Last week in part one of the IAAPA Paris VR review, I covered Spree Interactive’s kid-friendly free roam system, the latest from Hologate, motion simulation attractions from Modimage, the amazing Toyland from Illucity and Backlight, and the new Dojo from Altereyes. This week I will try to cover the best of the rest.
The biggest most significant recent development in VR technology is called “inside-out” tracking. The first VR systems used external cameras (“outside-in”) to track everything happening in the game space. The system would translate that positioning to the player, so they always knew where they were in relation to the environment and other players. The cameras could also track physical objects, like controllers or even props in the space. This tracking must be fast and accurate, or the player experiences lag, or “latency,” which can cause discomfort or simulator sickness. One of the pioneers in the VR space, aspirational-named “Zero Latency” required 60 cameras and a stack of servers and switches six feet tall to pull this off.
In the last year, the largest tech companies in the space, Microsoft, Oculus (owned by Facebook) and the partnership of HTC and Valve have been working on putting the tracking cameras inside the headset. Instead of the room tracking the players, the players would track the room. This “inside-out” approach dramatically reduces the complexity and cost of a VR installation.
Windows Mixed Reality
There are currently two big players in the inside out space. A partnership between HP and Microsoft have a backpack system that is dominating the multiplayer free roam VR market right now. Zero Latency has ditched its home-grown system in favor of the “Windows Mixed Reality” platform. (Don’t let the name confuse you, it’s VR.)
This move has dropped the cost of a Zero Latency system by about half. It’s made the player experience better with more comfortable gear and near-zero latency and increased Zero Latency’s ability to scale. Where they struggled to install two systems in a month with their prior tech, they are installing one a week between now and the end of the year. Expect to see them hit 50 locations soon.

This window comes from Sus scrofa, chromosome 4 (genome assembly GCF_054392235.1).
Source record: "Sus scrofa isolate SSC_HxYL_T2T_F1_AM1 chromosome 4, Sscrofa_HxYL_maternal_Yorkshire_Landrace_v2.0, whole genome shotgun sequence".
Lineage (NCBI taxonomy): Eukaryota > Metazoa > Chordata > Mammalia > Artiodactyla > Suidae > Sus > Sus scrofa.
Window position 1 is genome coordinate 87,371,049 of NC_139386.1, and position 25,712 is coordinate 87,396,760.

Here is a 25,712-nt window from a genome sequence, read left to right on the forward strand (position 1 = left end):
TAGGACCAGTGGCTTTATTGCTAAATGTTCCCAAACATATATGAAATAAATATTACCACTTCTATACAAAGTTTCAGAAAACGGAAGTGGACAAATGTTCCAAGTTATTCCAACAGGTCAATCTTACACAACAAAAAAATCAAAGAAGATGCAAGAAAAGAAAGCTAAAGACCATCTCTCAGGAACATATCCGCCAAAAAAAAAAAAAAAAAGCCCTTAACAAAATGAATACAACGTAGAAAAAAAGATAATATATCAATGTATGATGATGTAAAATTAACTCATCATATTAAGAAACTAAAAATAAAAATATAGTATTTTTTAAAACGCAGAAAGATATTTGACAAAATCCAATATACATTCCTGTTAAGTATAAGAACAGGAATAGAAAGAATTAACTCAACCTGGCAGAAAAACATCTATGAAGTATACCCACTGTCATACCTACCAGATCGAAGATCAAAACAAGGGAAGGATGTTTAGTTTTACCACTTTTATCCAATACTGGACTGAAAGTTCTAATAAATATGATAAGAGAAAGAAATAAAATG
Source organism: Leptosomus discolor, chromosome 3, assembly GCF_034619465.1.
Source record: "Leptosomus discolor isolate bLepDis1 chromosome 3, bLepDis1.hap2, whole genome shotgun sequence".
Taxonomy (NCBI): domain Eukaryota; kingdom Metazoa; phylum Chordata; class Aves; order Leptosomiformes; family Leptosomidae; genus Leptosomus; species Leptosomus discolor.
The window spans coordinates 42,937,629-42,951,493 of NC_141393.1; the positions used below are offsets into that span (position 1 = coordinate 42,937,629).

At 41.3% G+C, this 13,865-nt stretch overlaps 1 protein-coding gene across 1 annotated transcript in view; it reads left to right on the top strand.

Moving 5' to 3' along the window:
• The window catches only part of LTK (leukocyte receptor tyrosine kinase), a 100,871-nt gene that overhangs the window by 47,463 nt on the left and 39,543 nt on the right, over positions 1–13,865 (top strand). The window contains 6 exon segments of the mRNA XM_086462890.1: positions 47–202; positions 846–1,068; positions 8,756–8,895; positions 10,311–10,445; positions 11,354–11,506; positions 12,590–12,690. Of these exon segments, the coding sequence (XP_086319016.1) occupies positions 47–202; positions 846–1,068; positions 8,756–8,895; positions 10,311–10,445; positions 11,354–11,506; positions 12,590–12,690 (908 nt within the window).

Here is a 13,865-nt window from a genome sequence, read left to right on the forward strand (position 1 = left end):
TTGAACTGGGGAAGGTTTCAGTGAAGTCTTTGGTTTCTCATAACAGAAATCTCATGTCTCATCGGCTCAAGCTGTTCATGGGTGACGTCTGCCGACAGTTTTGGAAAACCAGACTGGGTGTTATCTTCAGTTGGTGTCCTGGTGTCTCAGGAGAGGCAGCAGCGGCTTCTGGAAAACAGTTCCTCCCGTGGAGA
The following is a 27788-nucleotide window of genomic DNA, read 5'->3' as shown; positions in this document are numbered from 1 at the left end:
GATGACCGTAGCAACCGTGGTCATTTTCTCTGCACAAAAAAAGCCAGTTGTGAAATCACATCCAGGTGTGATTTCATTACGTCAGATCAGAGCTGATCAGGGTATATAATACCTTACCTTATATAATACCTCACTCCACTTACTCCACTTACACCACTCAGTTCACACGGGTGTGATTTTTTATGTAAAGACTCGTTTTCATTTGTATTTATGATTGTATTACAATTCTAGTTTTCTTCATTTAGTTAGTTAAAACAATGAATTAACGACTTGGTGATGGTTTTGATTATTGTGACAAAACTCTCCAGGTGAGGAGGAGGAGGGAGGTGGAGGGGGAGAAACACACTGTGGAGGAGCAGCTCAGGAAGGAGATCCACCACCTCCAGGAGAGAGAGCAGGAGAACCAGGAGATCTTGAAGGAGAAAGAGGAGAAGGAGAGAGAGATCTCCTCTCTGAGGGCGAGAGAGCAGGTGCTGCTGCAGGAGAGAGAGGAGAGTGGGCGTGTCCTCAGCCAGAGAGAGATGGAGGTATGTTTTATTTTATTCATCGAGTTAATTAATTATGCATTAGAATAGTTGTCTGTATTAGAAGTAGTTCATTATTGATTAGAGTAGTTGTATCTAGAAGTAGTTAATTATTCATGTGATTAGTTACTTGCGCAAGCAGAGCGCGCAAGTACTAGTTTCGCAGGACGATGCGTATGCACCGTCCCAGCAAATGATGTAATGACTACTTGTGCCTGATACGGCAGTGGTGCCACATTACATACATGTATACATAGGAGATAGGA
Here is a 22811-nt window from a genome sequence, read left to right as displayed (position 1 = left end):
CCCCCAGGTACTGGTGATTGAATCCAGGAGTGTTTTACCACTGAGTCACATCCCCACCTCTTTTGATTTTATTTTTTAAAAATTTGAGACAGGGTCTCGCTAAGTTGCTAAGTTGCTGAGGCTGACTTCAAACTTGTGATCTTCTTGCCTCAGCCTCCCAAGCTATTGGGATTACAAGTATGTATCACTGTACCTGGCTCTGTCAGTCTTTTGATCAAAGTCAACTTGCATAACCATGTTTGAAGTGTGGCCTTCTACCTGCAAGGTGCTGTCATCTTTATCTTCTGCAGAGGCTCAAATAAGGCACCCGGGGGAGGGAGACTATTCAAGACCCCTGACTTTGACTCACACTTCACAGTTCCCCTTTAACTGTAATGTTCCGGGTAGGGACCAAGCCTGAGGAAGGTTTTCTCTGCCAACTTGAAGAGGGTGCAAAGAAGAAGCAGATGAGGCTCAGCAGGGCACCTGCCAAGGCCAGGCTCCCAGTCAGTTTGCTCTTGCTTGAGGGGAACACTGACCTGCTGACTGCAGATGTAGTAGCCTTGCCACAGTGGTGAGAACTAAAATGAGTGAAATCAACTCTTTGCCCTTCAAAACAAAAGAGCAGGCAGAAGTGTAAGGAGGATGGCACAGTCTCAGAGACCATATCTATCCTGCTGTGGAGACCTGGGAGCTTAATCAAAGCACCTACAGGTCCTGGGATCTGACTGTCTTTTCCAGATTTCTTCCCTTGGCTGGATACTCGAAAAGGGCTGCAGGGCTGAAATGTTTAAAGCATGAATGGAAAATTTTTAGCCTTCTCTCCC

Varonia brought their Virtual Games Park demo to Paris, after a debut at Bowl Expo in Las Vegas this past July. I wrote in my recap of that show in Replay Magazine that feedback on the system has been generally negative. The founder reached out to me to say I should not review something I have not tried, so I approached them at the show. It might be due to the language barrier, but they didn’t seem to want to let me try it. I asked an operator with experience running VR, who was already in line to let me know what he thought. He texted me after, “Not good, not worth your time.” This is the second show in a row I received that feedback.
A newcomer to the scene, Protocol 223 by Bigger Inside, added a body tracking suit and gloves to their Windows Mixed Reality experience. They built a playing space out of giant LEGO blocks.
They had a wastebasket full of washable gloves for sanitary purposes. Most operators will be turned off by the high labor component and the potential low reliability of a full-suit and wearables gloves. Calibration is also typically slow. Super accurate hand tracking is coming to headsets next year, and I have yet to see a compelling case for full body tracking. I’d be hesitant to jump on this application for now.